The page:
Antony's description of Brutus as "the noblest Roman of them all" tends to raise questions about the relationship between nobility and idealism. Had Brutus been less idealistic, would he still have been so "noble"? After all, Brutus gets it wrong from the very beginning: he decides the group should not kill Antony (which causes trouble); he allows Antony to speak to the crowd (which causes more trouble); and then Brutus decides to march to Phillipi (not to mention refuse to raise money when Cassius wisely tells him this is necessary/ 4.3). And of course his biggest mistake, arrived at from an ideal vision of Rome, is to join the conspiracy. Is all this idealism, which causes so many problems, noble? Does goodness of heart and blindness to politics constitute nobility?
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"The road to hell is paved with good intentions" was the first thing that popped into my head when I was reading your post. I personally don't believe that idealism is noble if it goes hand in hand with blindness to reality. (And yes, I can see parallels between this train of thought and the current administration - I don't think I'll go there, as this is supposed to be about Julius Caesar).
The problem with idealistic people is that they tend to not be very grounded in reality, much like Brutus. Rather than carefully examine what would have been best for Rome, he allowed himself to be swayed into believing that the conspirators were truly looking out for what was best...he allowed himself to be swayed by political posturing and idealistic memories of a Roman Republic that never was as great as they all said it was.
Thanks for a great topic - Very interesting!! :)
Just to stir the pot a bit - isn't idealism what we should be attempting to achieve though? It's tough to say that what Brutus was doing was bad because in his mind, he really thought it would lead to a perfect Rome. If we have a goal in mind and believe we know the steps to achieve that perfection, shouldn't we at least take a shot? And if not us, how about our students, own kids, etc? You know how it is; I have kids almost on a daily basis tell me they want to be doctors, or lawyers, or professional football players, and on and on. Many of them lack some pretty key attributes towards obtaining those goals, but I'm certainly not going to stop them from trying. I realize that the killing of JC is a little more severe than my 150 pound running back thinking he can play for the Colts, but I think the premise is the same.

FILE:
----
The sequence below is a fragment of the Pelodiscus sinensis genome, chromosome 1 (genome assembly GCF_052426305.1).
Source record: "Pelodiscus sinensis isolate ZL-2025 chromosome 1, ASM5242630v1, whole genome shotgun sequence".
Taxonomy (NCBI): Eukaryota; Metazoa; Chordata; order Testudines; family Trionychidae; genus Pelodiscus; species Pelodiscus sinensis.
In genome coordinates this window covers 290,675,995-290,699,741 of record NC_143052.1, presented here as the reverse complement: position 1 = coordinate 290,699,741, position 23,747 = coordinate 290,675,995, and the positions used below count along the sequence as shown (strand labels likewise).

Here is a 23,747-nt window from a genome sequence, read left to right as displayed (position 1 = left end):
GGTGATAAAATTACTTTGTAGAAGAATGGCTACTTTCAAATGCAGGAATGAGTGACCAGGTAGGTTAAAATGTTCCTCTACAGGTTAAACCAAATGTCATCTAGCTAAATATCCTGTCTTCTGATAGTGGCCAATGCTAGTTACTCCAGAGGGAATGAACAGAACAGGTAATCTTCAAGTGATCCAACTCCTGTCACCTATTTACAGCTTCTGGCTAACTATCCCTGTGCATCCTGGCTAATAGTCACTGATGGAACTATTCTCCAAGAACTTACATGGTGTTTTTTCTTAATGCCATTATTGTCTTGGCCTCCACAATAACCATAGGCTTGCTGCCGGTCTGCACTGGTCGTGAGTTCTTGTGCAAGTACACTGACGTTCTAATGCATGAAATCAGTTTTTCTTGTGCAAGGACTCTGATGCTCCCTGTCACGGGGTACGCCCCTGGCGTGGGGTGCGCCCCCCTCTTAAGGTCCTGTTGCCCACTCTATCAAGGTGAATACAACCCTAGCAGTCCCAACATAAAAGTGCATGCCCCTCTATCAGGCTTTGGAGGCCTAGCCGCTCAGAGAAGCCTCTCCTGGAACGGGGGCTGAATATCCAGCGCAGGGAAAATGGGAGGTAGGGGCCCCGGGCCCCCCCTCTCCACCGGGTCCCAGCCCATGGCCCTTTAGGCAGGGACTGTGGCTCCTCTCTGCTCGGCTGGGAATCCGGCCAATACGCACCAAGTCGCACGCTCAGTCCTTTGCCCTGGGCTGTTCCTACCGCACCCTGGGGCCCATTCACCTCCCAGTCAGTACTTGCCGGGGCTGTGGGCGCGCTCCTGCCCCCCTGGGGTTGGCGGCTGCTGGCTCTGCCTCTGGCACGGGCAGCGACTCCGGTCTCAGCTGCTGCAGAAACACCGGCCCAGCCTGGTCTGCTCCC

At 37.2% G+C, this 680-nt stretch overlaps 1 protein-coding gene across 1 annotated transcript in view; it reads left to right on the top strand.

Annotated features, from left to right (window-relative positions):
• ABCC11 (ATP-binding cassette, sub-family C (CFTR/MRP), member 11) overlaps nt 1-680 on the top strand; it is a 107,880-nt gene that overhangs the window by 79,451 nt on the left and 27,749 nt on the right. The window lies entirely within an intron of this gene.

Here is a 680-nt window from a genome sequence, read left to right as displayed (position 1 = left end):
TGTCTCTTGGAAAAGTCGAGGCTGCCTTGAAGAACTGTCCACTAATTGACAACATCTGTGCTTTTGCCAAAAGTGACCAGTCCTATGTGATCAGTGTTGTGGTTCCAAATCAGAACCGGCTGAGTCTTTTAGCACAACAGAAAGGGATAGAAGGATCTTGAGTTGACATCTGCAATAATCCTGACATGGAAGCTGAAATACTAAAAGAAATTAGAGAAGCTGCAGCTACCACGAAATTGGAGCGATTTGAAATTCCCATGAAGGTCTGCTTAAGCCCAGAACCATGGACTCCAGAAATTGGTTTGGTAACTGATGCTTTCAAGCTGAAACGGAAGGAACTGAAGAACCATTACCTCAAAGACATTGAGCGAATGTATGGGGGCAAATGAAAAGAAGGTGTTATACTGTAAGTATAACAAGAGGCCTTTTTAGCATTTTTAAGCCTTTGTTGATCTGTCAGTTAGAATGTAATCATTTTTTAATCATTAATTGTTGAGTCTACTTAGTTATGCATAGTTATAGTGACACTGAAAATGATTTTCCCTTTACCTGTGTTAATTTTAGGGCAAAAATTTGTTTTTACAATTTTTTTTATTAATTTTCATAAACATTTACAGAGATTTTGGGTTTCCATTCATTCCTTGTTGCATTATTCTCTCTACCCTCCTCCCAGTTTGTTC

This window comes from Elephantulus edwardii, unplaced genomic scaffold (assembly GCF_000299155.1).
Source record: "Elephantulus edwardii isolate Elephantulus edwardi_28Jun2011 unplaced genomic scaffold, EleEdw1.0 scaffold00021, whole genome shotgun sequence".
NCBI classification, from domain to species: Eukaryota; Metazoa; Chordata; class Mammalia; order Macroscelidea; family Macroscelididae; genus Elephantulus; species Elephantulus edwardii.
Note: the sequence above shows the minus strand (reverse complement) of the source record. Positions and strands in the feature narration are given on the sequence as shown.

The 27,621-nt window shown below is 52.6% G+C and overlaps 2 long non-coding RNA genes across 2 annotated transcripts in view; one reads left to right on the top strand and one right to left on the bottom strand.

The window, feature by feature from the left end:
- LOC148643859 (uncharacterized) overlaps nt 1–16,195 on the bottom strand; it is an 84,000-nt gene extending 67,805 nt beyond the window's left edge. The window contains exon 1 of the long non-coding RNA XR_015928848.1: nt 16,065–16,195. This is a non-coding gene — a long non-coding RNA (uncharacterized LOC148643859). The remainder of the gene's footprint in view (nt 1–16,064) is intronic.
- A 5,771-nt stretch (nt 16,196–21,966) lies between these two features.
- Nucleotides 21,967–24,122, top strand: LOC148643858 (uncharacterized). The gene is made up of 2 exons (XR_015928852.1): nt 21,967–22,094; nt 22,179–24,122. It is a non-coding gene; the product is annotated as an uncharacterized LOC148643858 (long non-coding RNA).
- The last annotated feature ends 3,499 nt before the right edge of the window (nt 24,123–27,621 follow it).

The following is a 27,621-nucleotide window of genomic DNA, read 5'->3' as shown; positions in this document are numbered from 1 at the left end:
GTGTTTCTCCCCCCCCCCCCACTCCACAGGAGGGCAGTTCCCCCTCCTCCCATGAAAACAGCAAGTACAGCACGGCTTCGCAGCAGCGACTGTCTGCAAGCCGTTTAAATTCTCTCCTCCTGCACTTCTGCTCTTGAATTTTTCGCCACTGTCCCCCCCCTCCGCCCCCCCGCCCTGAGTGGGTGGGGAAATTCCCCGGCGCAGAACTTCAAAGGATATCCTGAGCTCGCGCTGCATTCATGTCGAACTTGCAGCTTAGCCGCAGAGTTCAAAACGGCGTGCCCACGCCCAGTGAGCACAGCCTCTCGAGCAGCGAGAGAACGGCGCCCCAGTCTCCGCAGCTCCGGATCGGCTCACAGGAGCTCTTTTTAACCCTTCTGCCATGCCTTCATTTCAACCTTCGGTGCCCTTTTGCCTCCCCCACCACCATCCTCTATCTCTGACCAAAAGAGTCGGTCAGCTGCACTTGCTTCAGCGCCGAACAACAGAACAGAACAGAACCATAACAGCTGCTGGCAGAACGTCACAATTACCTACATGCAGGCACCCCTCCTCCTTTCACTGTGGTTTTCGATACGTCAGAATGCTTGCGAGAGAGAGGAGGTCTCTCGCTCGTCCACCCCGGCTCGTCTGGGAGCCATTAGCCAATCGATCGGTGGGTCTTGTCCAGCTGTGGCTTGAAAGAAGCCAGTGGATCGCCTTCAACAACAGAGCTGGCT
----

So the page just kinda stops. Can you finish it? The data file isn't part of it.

With that said, yes, I think Brutus was acting quite nobly. It would be tough to argue otherwise considering he took his own life when he realized Rome was better without the continued fighting (although there was a hint of selfishness in that action also, I'll agree). One thing I always remind my students when they think they can do what Brutus did, is that Brutus was killing one of his buddies, not some guy he didn't know or some guy he hated...this was a buddy. Brutus had to have a pretty strong belief that what he was doing was right to follow through with his actions!
Maybe this is just me being cynical, but do we really believe that idealistic politicians can cut it in today's world? And is there a danger of associating or at least confusing idealism with naivety? I wonder whether Brutus, although designated "the noblest Roman of them all", was just plain naive at various stages of the play, some of which you have mentioned. I don't know whether I would describe many of today's politicians as noble - I don't think that is written on the job description! I don't know if I would entirely agree with mrerick: I don't think Brutus was acting nobly - he might have managed to persuade himself that he was acting nobly, but I think, at least subconsciously, there were far more selfish motives to do with envy, his own thirst for power and his own ambition beneath the surface motives. These are the "real" motives that Cassius uses to persuade Brutus in the first place to become involved.
Idealism can be noble when it is fully conscious of reality and opts to strive for the higher plane, despite chances of failure.
Choosing the dangerous path, one that presents a real possibility of personal harm, Brutus chose to put his ideals on the line. He put his values first and stood by them, knowing all the while that the "reality of the situation" was one that spelled potential backlash and probable danger for himself. That's integrity. That's nobility.
Regardless of the political "reality" of today, idealism and adherence to a value-based, morally-oriented course of action is respectable, perhaps all the moreso in a world where this kind of actual integrity seems like a political vulnerability.
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